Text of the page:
Consumer Debt: How Do You Compare?

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After cutting back for three years, Americans are feeling more relaxed about borrowing and have started increasing their debt levels again. Is that smart? And how does your own financial situation compare?

Belts Begin to Loosen

From 2000 to mid-2008, the U.S. economy was powered by a massive borrowing binge. Total consumer debt, including mortgages, soared 140%, while inflation over the same period was less than 30%.

But as the recent recession took hold, consumers trimmed their borrowing, and total consumer debt declined by more than 10%. The drop in credit card debt was even greater. The number of cards outstanding fell by a quarter and overall balances declined by 16%.

(MORE: The 6 Best Travel Reward Credit Cards Right Now)

Apparently, consumers now feel they can afford to loosen their belts a bit. Total consumer credit outstanding bottomed last fall, and credit card balances – the most sensitive bellwether – rose at a 5.1% seasonally adjusted rate in May, the most recent month for which Federal Reserve data is available.

How Do You Compare?

Whether it’s smart to start borrowing again depends largely on how much debt you already have, compared with the typical household. To help you gauge your own situation, here’s a rundown of recent statistics. (These numbers are calculated in a variety of ways, so I’ll give them in round terms.)

The total amount of consumer credit outstanding, not counting mortgages, is a bit over $2.4 trillion. Since there are just under 120 million households in the U.S., that works out to an average of $20,000 of debt per household. Two-thirds of those households have annual incomes of $75,000 or less.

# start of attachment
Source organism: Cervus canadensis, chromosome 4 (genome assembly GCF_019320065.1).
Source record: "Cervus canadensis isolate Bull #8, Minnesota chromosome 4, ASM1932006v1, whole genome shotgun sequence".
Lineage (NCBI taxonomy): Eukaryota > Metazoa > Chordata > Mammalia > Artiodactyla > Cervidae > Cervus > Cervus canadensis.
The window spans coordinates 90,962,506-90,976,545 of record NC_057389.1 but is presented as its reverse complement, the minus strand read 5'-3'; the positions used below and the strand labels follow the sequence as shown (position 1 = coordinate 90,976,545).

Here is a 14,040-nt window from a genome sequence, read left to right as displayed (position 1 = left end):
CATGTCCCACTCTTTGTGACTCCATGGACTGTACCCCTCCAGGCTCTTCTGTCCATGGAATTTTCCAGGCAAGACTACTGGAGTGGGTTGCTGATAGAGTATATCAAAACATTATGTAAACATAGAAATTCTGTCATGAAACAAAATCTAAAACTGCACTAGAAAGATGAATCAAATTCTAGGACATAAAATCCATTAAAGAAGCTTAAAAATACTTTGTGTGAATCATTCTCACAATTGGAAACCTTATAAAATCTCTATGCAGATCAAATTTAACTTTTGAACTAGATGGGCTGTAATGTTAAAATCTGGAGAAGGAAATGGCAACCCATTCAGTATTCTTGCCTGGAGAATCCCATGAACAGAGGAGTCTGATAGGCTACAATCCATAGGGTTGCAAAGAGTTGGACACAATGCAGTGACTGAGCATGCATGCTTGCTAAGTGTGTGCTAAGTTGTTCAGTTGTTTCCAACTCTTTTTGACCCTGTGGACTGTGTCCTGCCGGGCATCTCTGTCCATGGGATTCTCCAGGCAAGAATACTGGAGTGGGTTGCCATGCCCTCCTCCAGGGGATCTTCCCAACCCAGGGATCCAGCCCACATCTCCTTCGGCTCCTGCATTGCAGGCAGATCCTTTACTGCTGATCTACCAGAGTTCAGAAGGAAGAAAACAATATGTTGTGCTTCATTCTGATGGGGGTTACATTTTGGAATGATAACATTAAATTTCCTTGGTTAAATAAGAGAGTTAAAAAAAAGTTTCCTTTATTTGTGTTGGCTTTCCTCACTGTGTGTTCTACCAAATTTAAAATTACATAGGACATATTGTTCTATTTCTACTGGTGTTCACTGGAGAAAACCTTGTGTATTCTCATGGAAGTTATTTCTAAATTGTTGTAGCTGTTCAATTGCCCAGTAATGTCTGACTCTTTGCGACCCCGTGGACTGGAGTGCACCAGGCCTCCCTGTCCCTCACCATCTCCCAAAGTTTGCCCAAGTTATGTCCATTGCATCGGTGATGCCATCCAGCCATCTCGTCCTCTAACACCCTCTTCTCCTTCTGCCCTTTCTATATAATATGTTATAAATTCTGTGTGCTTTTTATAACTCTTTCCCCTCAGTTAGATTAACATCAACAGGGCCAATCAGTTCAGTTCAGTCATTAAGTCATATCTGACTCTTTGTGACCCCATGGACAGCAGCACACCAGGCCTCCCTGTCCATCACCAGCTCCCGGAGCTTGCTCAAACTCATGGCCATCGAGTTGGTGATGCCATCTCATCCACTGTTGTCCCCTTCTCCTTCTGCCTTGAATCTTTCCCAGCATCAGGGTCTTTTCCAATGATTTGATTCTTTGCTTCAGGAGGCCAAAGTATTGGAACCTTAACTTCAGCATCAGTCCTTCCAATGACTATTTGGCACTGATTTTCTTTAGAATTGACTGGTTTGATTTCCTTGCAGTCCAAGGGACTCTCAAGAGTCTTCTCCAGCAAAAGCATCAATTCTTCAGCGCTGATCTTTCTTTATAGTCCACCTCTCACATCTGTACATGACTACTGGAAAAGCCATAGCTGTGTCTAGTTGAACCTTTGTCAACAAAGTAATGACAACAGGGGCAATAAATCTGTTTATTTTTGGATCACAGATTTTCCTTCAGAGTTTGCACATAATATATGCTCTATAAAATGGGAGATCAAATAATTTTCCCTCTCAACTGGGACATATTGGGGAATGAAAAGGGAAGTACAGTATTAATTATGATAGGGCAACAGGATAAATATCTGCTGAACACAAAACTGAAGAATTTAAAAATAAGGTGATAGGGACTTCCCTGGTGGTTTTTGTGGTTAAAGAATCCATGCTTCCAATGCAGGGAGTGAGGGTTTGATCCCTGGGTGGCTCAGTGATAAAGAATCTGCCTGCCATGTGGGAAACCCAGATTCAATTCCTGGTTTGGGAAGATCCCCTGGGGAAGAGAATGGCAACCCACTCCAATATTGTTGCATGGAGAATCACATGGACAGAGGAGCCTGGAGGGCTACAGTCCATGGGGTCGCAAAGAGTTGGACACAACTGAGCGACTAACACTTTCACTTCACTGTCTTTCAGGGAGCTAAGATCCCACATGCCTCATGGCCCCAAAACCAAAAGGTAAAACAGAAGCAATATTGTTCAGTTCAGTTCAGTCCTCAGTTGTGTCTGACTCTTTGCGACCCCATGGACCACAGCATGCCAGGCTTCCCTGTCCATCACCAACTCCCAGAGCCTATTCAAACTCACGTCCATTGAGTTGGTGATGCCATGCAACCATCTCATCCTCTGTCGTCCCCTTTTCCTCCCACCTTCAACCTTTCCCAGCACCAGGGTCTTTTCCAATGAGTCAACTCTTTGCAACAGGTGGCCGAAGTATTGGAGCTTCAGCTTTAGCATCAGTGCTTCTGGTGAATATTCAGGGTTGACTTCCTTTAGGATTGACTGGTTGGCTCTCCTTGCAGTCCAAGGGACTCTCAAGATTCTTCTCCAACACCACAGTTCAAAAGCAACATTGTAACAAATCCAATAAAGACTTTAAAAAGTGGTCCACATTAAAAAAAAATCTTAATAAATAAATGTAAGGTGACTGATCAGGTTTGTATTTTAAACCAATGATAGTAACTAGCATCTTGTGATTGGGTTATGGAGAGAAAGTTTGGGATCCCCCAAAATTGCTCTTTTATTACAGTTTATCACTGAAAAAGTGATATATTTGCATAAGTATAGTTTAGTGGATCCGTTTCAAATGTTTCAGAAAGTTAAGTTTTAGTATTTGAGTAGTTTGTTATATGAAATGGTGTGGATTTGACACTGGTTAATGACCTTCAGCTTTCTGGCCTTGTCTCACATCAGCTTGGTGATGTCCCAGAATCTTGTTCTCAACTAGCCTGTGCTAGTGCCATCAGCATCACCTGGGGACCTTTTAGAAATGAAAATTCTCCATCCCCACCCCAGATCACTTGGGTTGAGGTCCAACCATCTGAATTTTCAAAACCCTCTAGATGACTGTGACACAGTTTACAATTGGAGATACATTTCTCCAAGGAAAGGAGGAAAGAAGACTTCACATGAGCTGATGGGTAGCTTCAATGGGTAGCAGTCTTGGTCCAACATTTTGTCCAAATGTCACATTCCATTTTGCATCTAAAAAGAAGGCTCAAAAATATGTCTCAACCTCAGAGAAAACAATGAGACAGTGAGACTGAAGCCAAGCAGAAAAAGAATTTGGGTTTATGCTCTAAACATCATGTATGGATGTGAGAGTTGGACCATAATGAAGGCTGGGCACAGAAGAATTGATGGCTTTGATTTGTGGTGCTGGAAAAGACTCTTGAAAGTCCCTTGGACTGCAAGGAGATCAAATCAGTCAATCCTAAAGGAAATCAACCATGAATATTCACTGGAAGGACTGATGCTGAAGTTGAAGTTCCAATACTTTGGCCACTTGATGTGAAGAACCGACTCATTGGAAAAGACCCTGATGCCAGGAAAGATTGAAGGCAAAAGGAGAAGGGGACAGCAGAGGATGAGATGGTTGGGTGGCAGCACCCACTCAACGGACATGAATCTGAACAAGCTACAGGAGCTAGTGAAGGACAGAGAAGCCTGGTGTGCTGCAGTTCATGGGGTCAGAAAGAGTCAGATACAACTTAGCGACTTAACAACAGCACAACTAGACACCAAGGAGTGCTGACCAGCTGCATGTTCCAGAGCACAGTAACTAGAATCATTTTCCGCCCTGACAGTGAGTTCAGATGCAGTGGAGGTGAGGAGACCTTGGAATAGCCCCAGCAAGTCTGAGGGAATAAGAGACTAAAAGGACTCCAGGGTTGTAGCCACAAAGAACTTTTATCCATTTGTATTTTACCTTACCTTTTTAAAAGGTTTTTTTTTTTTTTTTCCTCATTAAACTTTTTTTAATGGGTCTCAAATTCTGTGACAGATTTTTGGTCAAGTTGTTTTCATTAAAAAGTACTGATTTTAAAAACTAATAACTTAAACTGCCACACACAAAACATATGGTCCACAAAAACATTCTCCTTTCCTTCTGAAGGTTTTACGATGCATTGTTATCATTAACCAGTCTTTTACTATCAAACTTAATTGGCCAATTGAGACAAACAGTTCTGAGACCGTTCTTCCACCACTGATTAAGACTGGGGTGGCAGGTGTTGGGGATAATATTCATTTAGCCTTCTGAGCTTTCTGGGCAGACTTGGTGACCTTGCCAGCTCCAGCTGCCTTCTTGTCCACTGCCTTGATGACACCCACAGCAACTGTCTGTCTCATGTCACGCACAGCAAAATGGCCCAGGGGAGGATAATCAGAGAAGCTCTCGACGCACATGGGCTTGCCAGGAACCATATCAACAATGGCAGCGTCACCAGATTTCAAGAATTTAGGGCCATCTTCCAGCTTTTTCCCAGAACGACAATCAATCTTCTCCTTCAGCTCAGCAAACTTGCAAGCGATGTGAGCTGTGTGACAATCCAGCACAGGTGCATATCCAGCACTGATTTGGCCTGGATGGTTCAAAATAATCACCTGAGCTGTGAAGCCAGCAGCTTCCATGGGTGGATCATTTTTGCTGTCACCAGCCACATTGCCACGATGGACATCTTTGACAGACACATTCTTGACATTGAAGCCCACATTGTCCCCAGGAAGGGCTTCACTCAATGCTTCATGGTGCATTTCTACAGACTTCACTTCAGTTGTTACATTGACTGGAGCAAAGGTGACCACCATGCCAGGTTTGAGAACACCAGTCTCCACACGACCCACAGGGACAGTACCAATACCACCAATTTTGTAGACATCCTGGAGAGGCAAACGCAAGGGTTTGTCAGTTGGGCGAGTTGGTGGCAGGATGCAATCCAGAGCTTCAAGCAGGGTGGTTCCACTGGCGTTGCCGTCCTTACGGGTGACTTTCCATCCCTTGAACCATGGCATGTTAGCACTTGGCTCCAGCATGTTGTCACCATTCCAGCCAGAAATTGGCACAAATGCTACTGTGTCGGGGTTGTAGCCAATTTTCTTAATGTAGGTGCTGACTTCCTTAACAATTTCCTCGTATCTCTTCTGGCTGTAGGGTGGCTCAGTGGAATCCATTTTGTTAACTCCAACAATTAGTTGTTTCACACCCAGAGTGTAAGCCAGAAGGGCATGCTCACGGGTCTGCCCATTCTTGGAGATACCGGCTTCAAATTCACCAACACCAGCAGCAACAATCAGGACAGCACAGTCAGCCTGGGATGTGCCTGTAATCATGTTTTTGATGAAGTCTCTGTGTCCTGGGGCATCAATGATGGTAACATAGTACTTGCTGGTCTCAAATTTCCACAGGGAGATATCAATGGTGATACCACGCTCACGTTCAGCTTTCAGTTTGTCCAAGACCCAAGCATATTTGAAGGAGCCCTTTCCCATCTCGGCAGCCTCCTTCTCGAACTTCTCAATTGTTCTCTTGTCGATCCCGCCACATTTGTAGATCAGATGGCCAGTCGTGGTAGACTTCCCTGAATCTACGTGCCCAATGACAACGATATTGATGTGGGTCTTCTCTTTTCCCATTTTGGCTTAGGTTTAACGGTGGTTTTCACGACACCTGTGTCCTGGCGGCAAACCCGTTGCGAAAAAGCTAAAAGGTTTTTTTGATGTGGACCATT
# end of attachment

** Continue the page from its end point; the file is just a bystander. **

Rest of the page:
Generally, only one-third of that consumer debt consists of credit-card balances and credit lines. The other two-thirds is made up of car loans, student loans and the like. The average auto loan is just under $27,000.

The distribution of credit-card debt is very uneven. Some people have no cards, and one-third of households pay off their balances each month. Of the 50% to 60% who carry credit-card balances, a large minority have only a few thousand dollars on their cards. Just over a third of all households have sizable balances of $10,000 or more.

Mortgage debt is harder to evaluate. First, the interest on a mortgage is tax-deductible. And second, you have to live somewhere. So even if you avoided buying a home with a mortgage, you would be paying rent instead. Given the tax benefits and the fact that part of your mortgage payment would otherwise go for rent, mortgage debt is not as much of a liability as credit-card debt is.

Perhaps the most informative statistic the Federal Reserve calculates is the household debt-service ratio, which gauges the total burden of payments on all kinds of debt, including mortgages. Currently, it’s 11.5% of disposable after-tax income. That’s actually the lowest the ratio has been since 1995, but could rise sharply the next time interest rates move up. And it’s a figure that combines people who rent or have paid off their homes with people who have recently bought expensive houses.

(MORE: Your Credit Card Data is Probably at Risk)

Should You Reduce Your Debt?

The bottom line is that consumer debt and mortgage debt really aren’t a problem for the majority of U.S. households. And some of the remaining households are sufficiently affluent that they can afford to carry high debt levels.

There’s only potential cause for concern if you have more than $10,000 on your credit cards or a house that is much bigger and more expensive than you really need and is now worth less than you paid for it.

The acid test, of course, is whether you have difficulty scraping together the money for your mortgage, car and credit-card payments each month. But even if you can afford to carry a substantial debt load, there are good reasons for continuing to pay your balances down.

First, no one knows whether the economy will fall back into recession. Second, the Federal Reserve will not keep interest rates low forever. And third, money you pay for interest, especially on revolving credit (non-mortgage) debt, is a terrible waste unless the interest rate is very, very low.

If you figure that the yield on a high-quality fixed-income investment is 6% to 7% at most, paying double-digit interest on credit cards is simply throwing money away. Paying those balances down and saving on the interest will be a better investment than almost anything else you could do with the money. And best of all, the return is guaranteed.